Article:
A ferocious split has erupted within the ranks of those who oppose a “nuclear waste dump” at San Onofre, and the debate is likely to to spill over at Thursday night’s quarterly meeting of the San Onofre Community Engagement Panel in Oceanside.
The panel – a volunteer group advising Southern California Edison on the tear-down of the shuttered nuclear power plant – has become a lightning rod for anger over the federal government’s decades-long quest to create a safe, permanent home for deadly nuclear waste. Its meetings can be fiery.
On Thursday, the panel is slated to discuss, again, the dry cask storage system that’s under construction to hold 3.6 million pounds of nuclear waste until a better solution is found. Until recently, critics were mostly united in demanding that Edison move the waste off the bluff just yards from the ocean immediately.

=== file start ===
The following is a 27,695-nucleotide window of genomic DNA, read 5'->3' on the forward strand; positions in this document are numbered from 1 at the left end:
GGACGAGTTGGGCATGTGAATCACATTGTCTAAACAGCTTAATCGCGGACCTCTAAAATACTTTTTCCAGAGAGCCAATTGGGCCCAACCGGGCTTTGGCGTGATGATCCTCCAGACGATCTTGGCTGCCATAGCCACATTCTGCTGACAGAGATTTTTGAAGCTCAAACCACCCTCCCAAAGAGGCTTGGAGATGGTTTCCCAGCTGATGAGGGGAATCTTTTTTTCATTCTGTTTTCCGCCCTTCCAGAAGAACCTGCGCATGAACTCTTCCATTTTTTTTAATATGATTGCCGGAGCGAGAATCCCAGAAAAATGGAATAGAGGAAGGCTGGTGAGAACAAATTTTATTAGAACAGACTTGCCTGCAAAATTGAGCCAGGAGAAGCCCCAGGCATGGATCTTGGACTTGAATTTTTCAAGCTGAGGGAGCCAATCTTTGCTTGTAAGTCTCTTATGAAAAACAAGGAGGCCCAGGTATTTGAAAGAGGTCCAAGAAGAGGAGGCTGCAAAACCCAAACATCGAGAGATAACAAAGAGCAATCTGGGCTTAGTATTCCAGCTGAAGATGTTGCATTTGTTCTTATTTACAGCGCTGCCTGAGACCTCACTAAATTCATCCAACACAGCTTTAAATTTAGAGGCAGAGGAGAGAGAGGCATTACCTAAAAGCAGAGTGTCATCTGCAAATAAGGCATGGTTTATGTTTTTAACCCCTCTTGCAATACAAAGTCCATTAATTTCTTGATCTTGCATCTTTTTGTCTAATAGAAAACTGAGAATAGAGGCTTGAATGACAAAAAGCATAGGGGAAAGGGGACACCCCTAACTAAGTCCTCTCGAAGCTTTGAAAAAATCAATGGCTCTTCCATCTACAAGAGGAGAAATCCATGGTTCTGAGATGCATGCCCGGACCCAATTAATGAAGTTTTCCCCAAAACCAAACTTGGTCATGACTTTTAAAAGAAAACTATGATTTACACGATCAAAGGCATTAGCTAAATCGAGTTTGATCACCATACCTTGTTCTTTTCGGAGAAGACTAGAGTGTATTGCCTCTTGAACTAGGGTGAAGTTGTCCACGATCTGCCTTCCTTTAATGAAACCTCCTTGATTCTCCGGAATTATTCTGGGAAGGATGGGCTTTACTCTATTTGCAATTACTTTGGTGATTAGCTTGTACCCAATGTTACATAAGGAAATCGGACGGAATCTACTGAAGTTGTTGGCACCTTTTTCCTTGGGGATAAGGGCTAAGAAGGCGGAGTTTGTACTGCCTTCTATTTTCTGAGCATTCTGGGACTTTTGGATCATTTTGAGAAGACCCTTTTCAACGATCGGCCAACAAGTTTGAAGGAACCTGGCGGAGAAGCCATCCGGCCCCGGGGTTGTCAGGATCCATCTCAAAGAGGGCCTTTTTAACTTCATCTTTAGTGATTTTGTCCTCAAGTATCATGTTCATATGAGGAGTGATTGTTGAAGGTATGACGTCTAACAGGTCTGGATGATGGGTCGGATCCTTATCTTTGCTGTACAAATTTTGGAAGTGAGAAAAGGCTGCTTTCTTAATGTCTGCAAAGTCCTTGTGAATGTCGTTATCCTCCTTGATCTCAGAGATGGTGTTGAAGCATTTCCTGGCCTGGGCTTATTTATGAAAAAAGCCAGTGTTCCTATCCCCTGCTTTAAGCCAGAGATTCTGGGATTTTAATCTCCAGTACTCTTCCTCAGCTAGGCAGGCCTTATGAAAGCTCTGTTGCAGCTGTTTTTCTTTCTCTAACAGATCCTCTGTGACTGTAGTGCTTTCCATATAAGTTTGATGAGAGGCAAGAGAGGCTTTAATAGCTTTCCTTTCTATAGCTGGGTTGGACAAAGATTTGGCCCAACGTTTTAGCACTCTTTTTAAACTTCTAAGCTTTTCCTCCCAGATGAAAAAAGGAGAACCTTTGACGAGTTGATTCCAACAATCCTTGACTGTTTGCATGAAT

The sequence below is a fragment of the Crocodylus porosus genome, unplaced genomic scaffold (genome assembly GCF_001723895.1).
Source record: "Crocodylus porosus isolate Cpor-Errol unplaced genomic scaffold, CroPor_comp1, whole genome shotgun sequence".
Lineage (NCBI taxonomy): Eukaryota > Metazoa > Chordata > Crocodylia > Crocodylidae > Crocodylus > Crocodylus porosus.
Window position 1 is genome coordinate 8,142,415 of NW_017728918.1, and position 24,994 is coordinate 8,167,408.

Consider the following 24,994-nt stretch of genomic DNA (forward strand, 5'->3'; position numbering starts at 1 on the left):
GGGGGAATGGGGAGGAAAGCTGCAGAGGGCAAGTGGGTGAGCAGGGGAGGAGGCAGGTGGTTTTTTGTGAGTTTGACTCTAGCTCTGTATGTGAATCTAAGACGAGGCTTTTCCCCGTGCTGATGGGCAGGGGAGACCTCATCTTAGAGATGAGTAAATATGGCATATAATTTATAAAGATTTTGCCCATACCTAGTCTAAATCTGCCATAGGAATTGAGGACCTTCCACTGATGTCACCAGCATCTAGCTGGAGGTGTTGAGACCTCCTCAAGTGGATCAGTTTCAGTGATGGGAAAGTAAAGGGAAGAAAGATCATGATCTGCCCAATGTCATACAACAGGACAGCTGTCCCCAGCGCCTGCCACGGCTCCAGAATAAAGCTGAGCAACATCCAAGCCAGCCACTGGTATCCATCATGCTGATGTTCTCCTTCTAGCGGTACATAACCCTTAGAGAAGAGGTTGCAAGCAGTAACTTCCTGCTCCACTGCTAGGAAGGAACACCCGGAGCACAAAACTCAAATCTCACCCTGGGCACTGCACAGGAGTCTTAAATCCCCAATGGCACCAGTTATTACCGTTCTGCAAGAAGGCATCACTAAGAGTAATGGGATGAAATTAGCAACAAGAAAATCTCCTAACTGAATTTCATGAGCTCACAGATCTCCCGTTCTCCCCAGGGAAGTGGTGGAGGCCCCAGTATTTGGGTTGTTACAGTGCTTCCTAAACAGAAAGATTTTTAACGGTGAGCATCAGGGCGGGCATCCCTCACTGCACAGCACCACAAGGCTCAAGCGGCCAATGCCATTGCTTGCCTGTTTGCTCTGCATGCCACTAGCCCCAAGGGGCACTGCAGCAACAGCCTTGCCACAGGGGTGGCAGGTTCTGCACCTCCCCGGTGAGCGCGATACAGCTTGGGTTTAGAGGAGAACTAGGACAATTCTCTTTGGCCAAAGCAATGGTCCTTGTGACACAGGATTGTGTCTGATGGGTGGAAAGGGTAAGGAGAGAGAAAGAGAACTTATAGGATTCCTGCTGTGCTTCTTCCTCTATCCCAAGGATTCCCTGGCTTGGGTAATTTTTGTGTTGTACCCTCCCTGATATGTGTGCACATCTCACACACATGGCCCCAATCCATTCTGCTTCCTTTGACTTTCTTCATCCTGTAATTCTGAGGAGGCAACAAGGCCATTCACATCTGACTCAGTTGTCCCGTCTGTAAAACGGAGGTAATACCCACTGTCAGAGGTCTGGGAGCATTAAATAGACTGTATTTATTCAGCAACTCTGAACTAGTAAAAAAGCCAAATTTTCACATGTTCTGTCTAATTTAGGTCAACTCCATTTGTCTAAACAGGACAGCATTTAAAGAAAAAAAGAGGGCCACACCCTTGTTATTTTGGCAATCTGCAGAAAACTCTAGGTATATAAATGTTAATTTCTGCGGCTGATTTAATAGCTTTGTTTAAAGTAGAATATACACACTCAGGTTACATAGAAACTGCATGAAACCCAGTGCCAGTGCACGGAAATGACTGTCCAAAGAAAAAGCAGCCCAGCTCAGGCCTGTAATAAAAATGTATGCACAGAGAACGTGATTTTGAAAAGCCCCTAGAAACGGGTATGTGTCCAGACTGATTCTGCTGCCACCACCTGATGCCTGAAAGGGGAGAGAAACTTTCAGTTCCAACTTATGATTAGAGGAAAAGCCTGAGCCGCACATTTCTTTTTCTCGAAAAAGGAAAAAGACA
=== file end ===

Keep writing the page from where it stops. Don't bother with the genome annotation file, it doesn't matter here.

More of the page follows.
That changed last week, when Citizens Oversight, a San Diego County-based nonprofit, settled its lawsuit against Edison over what the group described as a “beachfront nuclear waste dump.” In the deal, Edison agreed to pay Citizens Oversight’s attorneys $800,000; promised to spend up to $4 million to hire experts to explore options for moving the waste, including to the Palo Verde plant where Edison is part-owner; and to report regularly on progress, which the group touted as a major win.
But some other activists were incensed, accusing the…